Learning to Rest

At the end of last year, I very nearly burnt out. As a GP with a bunch of other responsibilities, I was finding it really hard to switch off and allowed my work to encroach on other parts of my life. I got really tired and felt stretched beyond my capacity. I knew this because my body told me so, but I was also becoming less caring, less compassionate, less patient and less focussed.


Then I read a couple of books about rest and I remembered some things I had forgotten. When I was a boy, I never worked on a Sunday. I’m the son of a preacher-man and we never worked on a Sunday. We would spend time with our community, eat lunch together, go for a walk, play some games, maybe catch a movie, but there was no work – none. Rest, it turns out, is not only vital for the human body, but it is seriously good for the soul. It is also the greatest piece of resistance against the ‘system’ and the ‘ego’ that I know of.


I have remembered to rest and put some things in place to help me do so, and I have honestly never felt so well. I actively look forward to stopping and out of this place of rest, I have found I can flow into the rest of my week with so much more kindness and grace, without feeling overwhelmed. It has given me a new perspective on the rest of life and enabled me to function without much stress or deal with stress more holistically.


On a Saturday evening (just because this is the time that works best for us as a family), we turn off all screens and all emails. We don’t do any work – no homework, no work, no nothing. We try and keep any household chores to an absolute minimum and take time to be. No shopping (because we resist the narrative that says we don’t have enough), nothing strenuous – just what makes our souls happy – not in a hedonistic way, but in a restorative way, so that we can live from a place of life-giving, others-empowering love the rest of the week. We have developed patterns that make sense of who we are – lazy breakfasts, time with community, gentle walks, good food, board games, time – wasting time – together.


I know it’s really counter-cultural these days – we wear busyness like a badge of honour. But busyness is isolating us, stressing us out and killing us. I once heard a preacher-man say that only the devil is always busy, but God knows how to rest. Rest takes humility. It means recognising that life goes on without me. But it also recognises that who I am and what I do is important and so I need to be replenished in order to be healthy and well. I can’t tell you how many people have told me how well I look!


So, if you’ve forgotten how to stop, reflect, connect and be renewed, then I offer this to you as a gift. Take a day off – I mean a real good rest, once a week – it’s harder than you think…..but there is little else I know of that will bring fresh hope and life to every part of you.

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A Fallow Year

This coming year of 2019, I am letting my garden have a rest – letting the ground be fallow. It gives space for the soil to replenish and to have its nutrients restored.


I am personally trying to allow much more space this year for contemplation, silence, reflection and the deeper work of stillness. I’ve sown a lot of seed over the last few years and now I need to take stock and see what is emerging, what is growing, what has life. There will probably be fewer blogs, though not necessarily, as I may use it to journal. There will definitely be less social media (starting with a complete 6 week hike from it form January 1st). I am so aware how often we focus on the activity, but do not do the deeper work needed in our lives.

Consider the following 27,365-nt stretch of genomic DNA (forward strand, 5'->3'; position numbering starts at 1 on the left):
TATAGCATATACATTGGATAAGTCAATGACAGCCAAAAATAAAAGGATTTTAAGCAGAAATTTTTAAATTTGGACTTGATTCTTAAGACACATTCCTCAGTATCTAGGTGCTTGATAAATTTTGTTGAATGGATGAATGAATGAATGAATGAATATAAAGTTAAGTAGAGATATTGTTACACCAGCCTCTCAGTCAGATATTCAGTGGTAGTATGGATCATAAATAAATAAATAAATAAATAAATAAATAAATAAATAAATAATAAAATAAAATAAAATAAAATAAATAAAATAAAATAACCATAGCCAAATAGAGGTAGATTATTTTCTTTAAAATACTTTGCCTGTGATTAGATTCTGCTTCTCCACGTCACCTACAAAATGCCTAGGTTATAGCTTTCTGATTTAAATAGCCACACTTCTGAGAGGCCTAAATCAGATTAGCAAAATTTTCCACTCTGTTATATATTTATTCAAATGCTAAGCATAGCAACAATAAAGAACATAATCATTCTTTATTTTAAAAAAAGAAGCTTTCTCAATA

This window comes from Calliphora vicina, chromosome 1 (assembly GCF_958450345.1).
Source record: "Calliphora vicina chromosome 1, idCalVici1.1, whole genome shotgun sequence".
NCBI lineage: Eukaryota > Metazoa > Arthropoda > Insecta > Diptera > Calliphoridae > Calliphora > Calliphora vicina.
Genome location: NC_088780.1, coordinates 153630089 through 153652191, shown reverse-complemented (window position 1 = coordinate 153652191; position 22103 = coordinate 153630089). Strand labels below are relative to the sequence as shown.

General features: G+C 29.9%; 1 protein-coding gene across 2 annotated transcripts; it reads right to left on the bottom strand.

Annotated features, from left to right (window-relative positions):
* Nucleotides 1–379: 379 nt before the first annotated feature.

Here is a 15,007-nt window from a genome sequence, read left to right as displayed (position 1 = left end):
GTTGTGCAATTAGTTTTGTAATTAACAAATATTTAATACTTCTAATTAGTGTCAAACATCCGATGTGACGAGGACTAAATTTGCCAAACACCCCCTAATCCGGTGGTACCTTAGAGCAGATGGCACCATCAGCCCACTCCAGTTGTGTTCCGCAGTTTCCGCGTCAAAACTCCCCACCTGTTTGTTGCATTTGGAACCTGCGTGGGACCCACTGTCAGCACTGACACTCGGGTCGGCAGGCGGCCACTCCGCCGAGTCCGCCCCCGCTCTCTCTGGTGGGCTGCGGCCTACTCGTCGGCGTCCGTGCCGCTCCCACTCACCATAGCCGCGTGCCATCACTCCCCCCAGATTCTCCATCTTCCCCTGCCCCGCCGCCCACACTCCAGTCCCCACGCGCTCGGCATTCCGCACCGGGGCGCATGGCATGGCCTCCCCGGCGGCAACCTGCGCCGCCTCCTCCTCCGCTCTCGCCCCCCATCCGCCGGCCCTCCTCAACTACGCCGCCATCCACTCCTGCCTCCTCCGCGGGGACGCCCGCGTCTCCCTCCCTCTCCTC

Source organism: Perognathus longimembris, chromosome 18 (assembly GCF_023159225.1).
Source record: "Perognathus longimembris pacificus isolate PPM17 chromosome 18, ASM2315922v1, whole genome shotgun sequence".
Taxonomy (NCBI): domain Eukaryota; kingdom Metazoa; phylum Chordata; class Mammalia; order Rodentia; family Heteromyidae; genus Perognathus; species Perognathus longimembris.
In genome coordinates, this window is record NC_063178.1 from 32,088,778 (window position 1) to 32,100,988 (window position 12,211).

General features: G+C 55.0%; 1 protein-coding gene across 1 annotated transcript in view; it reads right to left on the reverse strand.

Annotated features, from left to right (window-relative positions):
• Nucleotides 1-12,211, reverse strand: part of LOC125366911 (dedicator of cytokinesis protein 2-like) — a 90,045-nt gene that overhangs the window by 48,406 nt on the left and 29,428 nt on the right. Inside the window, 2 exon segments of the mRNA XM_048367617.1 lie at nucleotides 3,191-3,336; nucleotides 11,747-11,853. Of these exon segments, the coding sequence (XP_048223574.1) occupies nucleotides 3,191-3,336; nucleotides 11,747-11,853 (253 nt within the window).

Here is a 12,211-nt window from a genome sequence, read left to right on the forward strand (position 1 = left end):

As a Type 7 on the Enneagram, I know I can easily run away from pain – I am learning much more to sit with it. I know I can easily return to gluttony – not just for food, but for anything – new ideas, an idealised future, dreams, experiences……. I know that my natural defence mechanism is to rationalise everything, so that I don’t have to deal with the complexity of ‘feeling’ it! I know that I can so easily fill my time with so many fun and exciting adventures, always looking to the next possibility rather than sitting in the present and just being. Although, in many ways I feel more healed and more whole than ever, I am painfully aware how easily, I trap myself back in my ‘7 prison of escapist behaviours’ rather than living out my life more fully and freely, in the deep knowledge of being unconditionally loved.


I have personally found the enneagram such a useful tool, not to box me in, but to help me understand the box I am already living in and how to be free of it to become the best version of Andrew James Knox that I can be. I would say, in my clinics and in my leadership work in the NHS, that my greatest sadness is seeing people who never really do their ‘deep work’. They never really get to grips with their root issues, never really face up to their deep needs and resultant behaviours which leads to all kinds dis-ease. In fact, the world is run by such people and the effects for all of us and the planet, are devastating. If we are to embrace a kinder future, in which empathy, love and compassion can really come to the fore, then we have to be willing to do our deep work ourselves (from which no one is exempt), letting go of our anger, pride, deceit, envy, greed, fear, gluttony, lust or sloth in the process.


So.……what’s the deep work you need to do in 2019?


This year, my deep work is to embrace contemplation, to pause and reflect, to listen and to be present. I hope I learn more the secret of doing nothing. The Christopher Robbin Movie has given me much cause for thought (not least about inverted pyramids!).


After all, as one of my all time favourites, Winnie-the Pooh, reminds us:

“Doing Nothing Often Leads to The Very Best Something.”

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